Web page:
March 29, 2009

Take Back the City

The current main exhibition at the Canadian Centre for Architecture in Montreal is "Actions: What You Can Do with the City". Showcasing projects from all over the world, the exhibit is made up of 99 examples of human actions that show how seemingly rigid urban environments can be subverted.

"Actions" highlights how humans don't have to be a slave to their environment; even the most unforgiving urban space can be injected with nature and humanity. For example, the above photo is a project initiated in Los Angeles detailing the type and location of fruit trees planted alongside roads. Since the trees are deemed public property under the law, the maps allow foragers to freely find and pick the fruit.

Another interesting action was about Cambridge students who scaled pillars and climbed fences of the ancient colleges at night, either out of mischief or necessity (i.e., being locked out of the university at night). Chronicled in the 1937 book, Night Climbers of Cambridge, the students were parkours decades before the word entered the lexicon.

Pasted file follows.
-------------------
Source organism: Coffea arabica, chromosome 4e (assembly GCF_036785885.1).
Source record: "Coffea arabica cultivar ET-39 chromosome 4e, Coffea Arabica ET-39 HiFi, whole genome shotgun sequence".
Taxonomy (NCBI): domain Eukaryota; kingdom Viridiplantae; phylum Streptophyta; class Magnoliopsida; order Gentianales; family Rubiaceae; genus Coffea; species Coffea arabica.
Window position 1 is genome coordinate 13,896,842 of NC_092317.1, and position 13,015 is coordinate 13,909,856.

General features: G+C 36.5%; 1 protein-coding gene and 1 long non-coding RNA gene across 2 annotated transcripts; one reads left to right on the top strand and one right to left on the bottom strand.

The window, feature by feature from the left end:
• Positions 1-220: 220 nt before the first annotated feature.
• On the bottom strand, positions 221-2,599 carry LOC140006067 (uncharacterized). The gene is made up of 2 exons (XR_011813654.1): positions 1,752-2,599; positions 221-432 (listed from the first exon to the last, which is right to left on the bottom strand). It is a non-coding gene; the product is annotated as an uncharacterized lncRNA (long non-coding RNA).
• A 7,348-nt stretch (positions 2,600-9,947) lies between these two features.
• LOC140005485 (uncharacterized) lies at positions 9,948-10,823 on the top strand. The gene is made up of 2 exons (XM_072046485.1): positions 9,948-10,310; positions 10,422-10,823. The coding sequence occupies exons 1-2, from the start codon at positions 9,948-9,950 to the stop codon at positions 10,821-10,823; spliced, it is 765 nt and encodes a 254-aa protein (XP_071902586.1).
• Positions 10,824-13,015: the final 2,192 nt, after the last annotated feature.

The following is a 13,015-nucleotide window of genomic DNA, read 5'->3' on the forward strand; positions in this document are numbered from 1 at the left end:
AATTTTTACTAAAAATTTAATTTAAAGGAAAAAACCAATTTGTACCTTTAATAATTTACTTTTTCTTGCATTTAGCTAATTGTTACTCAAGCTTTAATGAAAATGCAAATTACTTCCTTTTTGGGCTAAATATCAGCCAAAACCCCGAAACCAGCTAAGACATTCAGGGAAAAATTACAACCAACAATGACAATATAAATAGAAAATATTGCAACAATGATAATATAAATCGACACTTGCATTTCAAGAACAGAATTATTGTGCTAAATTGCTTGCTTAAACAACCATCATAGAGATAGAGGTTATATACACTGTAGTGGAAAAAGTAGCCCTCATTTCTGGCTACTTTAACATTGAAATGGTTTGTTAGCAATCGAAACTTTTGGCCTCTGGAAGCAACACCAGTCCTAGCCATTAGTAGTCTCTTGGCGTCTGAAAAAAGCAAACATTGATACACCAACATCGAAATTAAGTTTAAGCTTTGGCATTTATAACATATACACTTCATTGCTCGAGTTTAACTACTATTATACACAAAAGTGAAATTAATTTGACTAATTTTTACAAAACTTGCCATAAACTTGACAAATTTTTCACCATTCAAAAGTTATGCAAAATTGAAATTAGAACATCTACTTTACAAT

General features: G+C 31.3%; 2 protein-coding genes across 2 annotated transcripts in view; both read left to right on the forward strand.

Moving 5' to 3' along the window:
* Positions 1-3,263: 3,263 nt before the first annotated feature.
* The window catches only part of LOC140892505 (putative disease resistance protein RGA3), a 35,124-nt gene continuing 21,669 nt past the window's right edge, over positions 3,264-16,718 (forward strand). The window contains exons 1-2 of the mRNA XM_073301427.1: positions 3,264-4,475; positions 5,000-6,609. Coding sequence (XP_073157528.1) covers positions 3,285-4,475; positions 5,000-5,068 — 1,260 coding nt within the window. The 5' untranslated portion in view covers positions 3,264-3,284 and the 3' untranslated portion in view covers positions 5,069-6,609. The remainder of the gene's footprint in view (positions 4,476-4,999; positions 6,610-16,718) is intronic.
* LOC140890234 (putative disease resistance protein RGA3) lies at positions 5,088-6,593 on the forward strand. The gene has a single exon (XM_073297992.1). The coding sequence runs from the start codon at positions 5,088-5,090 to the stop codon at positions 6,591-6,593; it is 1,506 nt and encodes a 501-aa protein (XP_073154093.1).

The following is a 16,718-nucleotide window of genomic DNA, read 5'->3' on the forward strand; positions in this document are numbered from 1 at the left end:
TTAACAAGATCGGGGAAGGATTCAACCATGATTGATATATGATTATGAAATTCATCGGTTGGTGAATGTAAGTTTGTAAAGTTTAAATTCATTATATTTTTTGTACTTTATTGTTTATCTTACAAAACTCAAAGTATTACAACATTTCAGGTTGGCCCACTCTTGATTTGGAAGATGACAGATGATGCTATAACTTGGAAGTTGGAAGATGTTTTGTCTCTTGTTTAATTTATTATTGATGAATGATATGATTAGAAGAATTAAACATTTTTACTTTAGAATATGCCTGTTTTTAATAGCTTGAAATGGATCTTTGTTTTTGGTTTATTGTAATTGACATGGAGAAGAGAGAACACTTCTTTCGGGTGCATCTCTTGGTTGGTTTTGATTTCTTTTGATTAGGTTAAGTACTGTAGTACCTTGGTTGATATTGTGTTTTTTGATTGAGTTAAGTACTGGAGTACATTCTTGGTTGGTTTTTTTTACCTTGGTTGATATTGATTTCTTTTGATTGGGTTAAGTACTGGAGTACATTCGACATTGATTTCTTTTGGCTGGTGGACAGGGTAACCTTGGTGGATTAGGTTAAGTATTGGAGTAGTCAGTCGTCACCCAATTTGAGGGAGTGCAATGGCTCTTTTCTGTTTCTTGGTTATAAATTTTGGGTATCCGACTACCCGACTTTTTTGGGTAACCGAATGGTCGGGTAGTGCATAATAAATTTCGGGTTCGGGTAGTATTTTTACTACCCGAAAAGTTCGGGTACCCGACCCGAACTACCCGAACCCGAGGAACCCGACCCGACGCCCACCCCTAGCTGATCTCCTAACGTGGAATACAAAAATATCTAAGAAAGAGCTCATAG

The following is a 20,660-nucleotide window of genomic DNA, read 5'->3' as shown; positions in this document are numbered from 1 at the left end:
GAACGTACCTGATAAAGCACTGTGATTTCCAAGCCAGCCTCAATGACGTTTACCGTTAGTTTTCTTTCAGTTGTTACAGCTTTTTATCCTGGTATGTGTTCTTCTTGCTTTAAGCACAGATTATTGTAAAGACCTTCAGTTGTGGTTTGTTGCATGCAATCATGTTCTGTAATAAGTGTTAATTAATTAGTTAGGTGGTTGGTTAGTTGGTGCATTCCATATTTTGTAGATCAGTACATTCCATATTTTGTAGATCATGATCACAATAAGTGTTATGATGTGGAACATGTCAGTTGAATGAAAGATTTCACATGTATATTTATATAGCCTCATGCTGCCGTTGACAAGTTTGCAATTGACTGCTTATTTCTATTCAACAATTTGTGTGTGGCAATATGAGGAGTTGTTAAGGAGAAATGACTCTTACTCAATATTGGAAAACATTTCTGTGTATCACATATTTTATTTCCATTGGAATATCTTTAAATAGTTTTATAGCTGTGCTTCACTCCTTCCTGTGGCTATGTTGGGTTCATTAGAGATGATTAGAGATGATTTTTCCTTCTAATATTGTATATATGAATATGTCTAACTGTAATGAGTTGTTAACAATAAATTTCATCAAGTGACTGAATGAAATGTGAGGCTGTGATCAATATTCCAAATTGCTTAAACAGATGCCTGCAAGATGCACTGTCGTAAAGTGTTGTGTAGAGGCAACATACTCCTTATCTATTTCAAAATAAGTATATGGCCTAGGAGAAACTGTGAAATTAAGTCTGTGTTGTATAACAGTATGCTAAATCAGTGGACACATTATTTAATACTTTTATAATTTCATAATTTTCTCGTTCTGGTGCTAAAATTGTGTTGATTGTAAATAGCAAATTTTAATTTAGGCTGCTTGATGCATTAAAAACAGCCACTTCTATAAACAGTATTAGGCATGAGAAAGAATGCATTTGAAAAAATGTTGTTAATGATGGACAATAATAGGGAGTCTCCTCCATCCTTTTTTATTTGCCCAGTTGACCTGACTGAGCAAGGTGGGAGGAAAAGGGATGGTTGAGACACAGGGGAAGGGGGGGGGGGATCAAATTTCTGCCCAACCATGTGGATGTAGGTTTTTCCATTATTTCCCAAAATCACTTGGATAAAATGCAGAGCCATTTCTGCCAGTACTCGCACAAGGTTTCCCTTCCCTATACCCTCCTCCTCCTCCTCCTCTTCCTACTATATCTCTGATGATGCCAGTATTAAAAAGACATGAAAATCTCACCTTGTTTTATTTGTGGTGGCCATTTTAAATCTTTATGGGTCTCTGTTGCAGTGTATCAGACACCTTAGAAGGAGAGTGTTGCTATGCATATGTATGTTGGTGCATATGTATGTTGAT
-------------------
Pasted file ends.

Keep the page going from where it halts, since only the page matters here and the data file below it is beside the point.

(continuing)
Of particular interest were the ecologically-minded projects. They may not necessarily have been 100% practical, but the playful, artistic elements apparent in them reminded me that innovation isn't nearly as inspiring without those two qualities. This is particularly true when placed within the context of Japan, where innovation goes hand in hand with efficiency and sleekness but rarely truly engages the imagination. In that sense, it was not surprising that only one or two of the projects were from Japan.

Some more examples can be seen on the museum's website:

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